Cold War Crossings
International Travel and Exchange across the Soviet Bloc, 1940s-1960s
Publication Year: 2014
An outgrowth of the forty-sixth annual Walter Prescott Webb Lectures, hosted in 2011 by the University of Texas at Arlington, Cold War Crossings features diverse focuses with a unifying theme.
Published by: Texas A&M University Press
Title Page, Copyright Page
This volume is an outcome of two related initiatives. On March 10, 2011, the Department of History at the University of Texas at Arlington hosted the annual Walter Prescott Webb Memorial Lectures, entitled “Transnational Perspectives on the Soviet Bloc, 1944–1991.” Michael David- Fox, then of the University of Maryland–College Park, delivered the...
The power- centered and ideology- driven debates that aff ected the historiography of the Cold War have given way to wider interdisciplinary projects. Historians began to rethink the boundaries of international history between 1950 and 1990 beyond the well- known narratives of the US- Soviet confrontation, divided Europe, and the Western and Soviet...
1. The Iron Curtain as Semipermeable Membrane: Origins and Demise of the Stalinist Superiority Complex
Perhaps the most famous words ever uttered about the postwar division of Europe belong to Winston Churchill. In what is commonly called the Iron Curtain speech, delivered in Fulton, Missouri, on March 5, 1946, he declared: “From Stettin in the Baltic to Trieste in the Adriatic an iron curtain...
2. The Taste of Red Watermelon: Polish Peasants Visit Soviet Collective Farms, 1949-1952
The notion that during the Cold War culture, ideas, and perceptions mattered no less than traditional weapons is hardly new.2 In a veritable public relations race, both superpowers invested lavish resources in selling their ideologies both among allies and in the enemy “camp.” World War II had created a new need for international propaganda in both the...
3. The Western Wall: The Iron Curtain Recast in Midsummer 1951
In August , the world seemed to be turning red. The Korean peninsula had suff ered three invasions in fi ve months, the last by the world’s largest and most recently communized country. For the newly established Union française—France’s postwar euphemism for its prewar empire—the candle was alight at both ends. In Indochina, arms shipments from the anticolonial ...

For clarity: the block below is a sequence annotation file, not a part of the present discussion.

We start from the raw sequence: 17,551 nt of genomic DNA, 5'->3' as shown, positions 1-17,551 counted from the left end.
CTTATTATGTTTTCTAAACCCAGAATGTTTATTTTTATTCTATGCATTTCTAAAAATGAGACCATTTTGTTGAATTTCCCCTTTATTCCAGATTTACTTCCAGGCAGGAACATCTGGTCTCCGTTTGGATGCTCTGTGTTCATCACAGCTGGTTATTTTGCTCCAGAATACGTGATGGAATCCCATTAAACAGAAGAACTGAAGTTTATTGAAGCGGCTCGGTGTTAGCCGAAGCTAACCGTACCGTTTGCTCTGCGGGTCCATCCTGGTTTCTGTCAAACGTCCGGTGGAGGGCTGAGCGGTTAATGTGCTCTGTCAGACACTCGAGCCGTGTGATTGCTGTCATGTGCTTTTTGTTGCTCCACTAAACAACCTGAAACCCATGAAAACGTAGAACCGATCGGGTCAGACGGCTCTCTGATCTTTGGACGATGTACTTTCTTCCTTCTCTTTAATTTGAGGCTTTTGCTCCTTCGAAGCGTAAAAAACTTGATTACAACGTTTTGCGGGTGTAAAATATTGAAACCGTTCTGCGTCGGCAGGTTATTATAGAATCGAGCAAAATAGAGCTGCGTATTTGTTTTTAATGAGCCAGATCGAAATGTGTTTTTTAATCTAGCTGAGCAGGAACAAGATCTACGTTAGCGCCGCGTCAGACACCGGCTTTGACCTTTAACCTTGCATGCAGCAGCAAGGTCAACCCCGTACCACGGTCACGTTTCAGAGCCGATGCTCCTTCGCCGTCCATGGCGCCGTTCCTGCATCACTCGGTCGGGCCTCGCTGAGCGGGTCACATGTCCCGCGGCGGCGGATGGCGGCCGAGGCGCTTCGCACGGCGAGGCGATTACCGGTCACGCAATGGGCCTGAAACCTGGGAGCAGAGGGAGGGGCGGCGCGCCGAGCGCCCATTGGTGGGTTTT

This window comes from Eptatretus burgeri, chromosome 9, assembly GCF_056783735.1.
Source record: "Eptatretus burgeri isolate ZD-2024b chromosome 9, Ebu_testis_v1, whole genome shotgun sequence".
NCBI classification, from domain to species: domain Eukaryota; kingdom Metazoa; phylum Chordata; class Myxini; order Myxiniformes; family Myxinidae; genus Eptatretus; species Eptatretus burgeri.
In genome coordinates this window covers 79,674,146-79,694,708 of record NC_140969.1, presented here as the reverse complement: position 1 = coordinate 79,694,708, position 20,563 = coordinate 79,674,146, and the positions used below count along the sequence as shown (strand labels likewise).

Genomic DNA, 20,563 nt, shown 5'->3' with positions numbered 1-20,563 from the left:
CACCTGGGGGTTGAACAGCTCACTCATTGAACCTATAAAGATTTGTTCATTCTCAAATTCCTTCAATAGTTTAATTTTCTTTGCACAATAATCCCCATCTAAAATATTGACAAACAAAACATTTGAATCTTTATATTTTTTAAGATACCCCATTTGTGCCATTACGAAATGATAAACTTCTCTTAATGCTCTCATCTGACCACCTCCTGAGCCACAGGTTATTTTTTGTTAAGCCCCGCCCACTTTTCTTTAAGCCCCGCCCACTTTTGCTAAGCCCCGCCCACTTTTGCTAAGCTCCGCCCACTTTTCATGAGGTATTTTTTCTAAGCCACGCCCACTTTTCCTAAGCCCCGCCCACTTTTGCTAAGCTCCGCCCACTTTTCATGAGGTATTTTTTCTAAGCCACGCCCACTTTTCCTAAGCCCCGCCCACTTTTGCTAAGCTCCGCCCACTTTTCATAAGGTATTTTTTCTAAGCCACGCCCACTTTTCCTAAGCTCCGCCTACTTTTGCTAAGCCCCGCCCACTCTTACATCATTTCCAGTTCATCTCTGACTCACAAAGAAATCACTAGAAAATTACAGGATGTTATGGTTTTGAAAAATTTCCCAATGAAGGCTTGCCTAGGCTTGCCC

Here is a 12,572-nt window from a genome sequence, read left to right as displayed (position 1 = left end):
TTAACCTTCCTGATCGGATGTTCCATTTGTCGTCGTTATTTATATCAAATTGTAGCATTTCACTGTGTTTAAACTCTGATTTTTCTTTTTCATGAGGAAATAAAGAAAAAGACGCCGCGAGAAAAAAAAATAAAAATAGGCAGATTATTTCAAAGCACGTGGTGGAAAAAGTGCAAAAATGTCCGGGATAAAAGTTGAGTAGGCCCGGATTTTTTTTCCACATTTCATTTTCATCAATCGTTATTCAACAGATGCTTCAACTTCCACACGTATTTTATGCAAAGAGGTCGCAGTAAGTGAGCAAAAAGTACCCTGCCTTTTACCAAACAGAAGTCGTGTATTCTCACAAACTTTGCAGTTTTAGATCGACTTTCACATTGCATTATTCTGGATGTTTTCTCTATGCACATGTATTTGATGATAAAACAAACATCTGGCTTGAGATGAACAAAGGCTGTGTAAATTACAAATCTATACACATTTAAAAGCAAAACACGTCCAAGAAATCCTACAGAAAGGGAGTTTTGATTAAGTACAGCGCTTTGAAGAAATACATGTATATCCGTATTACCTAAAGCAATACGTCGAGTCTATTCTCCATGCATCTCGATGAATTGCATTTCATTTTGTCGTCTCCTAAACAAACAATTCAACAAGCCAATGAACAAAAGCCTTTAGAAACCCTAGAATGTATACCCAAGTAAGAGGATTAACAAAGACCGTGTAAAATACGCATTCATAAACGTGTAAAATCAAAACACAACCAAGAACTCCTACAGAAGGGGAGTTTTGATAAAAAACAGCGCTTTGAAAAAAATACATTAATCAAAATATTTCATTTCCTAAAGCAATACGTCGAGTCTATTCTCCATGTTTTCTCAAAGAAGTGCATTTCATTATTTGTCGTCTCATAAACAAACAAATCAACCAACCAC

4. Socialist Encounters: Albania and the Transnational Eastern Bloc in the 1950s
In the summer of 1961, a group of East Germans found themselves in something of an ordeal. They were stationed in Kurbnesh, an isolated locale in the mountainous area of Mirditë, in northern Albania. A small village situated close to copper reserves, Kurbnesh was undergoing a stormy transformation into an industrial town. When authorities decided to build...
5. The Soviet-South Encounter: Tensions in the Friendship with Afro-Asian Partners, 1945-1965
Devastated, divided, and reduced, post– World War II Europe could hardly envisage the near future with much optimism or self- assurance. In the East, Stalin was redesigning the boundaries and establishing Soviet control over half of the continent. In the South, the colonial possessions, those territories of vital importance both for the wartime eff ort and for the...
6. Meeting at a Far Meridian: US-Soviet Cultural Diplomacy on Film in the Early Cold War
“A few minutes later . . . he realized that he couldn’t remember whether he had spoken in Russian or English. It was a startling experience; and for a moment . . . he tried to concentrate on his memory. . . . Then he gave it up because suddenly, and this was equally startling, it made no diff erence out here. This far from the world below, this far from boundaries, nationalities,...